‘Ears to you

9 02 2013

When I get a massage — something I try to do monthly — I always wish there was a little more time for the therapist to spend on my ears. According to Eastern medicine, ears have all sorts of pressure points that can be portals for pain relief in other parts of the body. Western medicine may not espouse such literal connections, but it certainly recognizes the many nerve endings within the ear that may be relaxed through massage.

During a 50 minute massage, pressing needs in my neck, head, jaw, and shoulders typically take up the entire session. Poor, neglected ears. What’s a lobe to do?

A massage therapist once showed me a simple exercise involving my ears that I could do myself. She said to hold my ears, then gently pull them down while I reach the back of my neck up. Repeat a few times. She said it will help relieve tension in the eyes and open my ears.

Another massage therapist told me to try simply sticking my index fingers in my ears, then pull back gently towards the back of my head. This is also meant to open the ears and relieve tightness in the temple.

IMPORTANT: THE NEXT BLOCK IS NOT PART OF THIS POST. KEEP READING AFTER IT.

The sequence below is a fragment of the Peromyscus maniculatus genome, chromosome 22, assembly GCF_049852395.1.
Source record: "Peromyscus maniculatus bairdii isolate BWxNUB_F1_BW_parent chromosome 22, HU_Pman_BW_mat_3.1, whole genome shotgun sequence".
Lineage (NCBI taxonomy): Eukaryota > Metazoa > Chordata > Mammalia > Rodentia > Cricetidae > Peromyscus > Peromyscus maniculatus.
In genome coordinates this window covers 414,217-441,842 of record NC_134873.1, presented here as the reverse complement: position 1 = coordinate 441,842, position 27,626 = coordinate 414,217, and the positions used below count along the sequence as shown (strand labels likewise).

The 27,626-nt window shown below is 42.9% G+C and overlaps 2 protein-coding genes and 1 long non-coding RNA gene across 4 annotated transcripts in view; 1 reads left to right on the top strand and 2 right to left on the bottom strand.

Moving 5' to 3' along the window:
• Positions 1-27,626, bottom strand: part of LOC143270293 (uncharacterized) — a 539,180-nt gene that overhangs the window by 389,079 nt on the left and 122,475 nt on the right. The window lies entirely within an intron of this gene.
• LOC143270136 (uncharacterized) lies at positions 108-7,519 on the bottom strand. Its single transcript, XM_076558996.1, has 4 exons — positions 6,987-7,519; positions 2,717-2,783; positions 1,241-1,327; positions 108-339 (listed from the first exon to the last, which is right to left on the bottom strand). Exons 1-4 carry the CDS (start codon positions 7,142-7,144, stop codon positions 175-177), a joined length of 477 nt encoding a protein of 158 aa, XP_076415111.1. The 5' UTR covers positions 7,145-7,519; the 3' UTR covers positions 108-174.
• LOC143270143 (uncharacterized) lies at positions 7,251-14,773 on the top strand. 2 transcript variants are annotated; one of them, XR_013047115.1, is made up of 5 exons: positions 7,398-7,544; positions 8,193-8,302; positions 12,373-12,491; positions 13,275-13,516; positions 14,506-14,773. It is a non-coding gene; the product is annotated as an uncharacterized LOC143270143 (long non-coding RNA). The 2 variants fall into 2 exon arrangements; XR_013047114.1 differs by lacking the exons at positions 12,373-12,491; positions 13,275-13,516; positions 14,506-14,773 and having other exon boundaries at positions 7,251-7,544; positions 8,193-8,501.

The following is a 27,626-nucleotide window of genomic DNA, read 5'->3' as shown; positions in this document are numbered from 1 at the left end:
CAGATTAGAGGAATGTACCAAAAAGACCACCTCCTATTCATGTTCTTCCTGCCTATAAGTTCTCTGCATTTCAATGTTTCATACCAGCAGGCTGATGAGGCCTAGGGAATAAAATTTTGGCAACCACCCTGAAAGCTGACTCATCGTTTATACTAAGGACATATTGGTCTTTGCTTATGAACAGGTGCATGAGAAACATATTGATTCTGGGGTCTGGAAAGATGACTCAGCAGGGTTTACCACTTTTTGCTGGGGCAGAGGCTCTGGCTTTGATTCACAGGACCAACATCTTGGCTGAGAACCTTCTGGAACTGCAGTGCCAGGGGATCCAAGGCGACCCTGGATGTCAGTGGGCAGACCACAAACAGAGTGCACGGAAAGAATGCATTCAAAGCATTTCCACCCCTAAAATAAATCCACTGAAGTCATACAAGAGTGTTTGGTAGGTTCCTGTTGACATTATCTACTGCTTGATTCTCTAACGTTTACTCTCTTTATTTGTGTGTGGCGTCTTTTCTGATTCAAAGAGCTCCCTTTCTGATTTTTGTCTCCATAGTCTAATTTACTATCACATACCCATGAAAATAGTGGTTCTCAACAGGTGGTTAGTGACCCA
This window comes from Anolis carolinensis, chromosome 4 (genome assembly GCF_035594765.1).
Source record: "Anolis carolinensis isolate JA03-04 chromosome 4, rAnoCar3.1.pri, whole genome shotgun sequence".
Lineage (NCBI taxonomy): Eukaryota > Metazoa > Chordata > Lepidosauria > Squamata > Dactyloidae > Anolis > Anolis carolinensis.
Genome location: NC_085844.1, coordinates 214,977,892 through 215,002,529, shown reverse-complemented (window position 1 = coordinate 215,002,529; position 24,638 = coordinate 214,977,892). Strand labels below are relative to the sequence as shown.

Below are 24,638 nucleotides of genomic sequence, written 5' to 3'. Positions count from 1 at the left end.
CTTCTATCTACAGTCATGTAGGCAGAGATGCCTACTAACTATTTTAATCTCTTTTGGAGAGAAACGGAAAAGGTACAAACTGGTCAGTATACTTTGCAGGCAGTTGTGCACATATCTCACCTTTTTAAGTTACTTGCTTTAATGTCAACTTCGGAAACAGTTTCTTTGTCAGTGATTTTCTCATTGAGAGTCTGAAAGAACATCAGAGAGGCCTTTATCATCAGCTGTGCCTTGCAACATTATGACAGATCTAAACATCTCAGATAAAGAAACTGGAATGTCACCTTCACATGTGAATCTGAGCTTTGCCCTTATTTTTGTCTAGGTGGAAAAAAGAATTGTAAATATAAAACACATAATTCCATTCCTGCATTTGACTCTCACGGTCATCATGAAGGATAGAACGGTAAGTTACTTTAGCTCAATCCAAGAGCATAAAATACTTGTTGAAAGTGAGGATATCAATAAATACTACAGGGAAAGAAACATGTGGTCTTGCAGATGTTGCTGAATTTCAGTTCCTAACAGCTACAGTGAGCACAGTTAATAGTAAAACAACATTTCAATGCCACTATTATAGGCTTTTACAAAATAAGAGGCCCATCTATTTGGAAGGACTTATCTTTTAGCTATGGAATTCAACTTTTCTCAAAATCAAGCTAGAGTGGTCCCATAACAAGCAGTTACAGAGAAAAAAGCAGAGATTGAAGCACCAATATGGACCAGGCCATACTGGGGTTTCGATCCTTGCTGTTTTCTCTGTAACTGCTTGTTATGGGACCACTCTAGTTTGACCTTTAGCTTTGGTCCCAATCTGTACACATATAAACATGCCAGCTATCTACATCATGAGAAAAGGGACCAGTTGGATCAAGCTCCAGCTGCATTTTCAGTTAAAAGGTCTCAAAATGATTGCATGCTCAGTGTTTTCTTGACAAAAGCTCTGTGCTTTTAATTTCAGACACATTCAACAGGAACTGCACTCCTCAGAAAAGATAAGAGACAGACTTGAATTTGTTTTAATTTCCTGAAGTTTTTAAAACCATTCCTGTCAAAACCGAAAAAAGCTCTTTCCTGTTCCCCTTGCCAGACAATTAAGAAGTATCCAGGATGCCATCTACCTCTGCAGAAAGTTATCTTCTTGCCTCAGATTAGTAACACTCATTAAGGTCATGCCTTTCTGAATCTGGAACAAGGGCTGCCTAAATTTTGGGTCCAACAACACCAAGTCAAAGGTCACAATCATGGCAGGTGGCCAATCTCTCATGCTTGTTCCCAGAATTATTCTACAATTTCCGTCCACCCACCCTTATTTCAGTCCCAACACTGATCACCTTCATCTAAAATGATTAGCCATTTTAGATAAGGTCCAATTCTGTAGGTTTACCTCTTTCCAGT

There are loads of books and websites about reflexology. But if you’re looking for something simple to get you thinking about the connection between chronic pain and your own ears, check out the Livestrong website.





Peppermint oil

4 02 2013

Here’s a nifty remedy that helps me with dull sinus pressure and migraines as they’re coming on: pure peppermint oil. I tap a small amount on my forehead on the exact location(s) of the pain and it tends to loosen things up. Even the muscles seem to relax a bit.

It reminds me of times when I was a kid and had a cold. Mom would jab Vicks Vapor Rub under/in my nose, despite my protests. I hated the invasion, but it invariably helped.

And the peppermint oil smells better than Vicks.

If you try it, tell me if it worked for you.





A little delicate

29 01 2013

What’s your slang of choice?

My dear Aunt Flo
Sally came to visit
On the rag (variation: on the blob)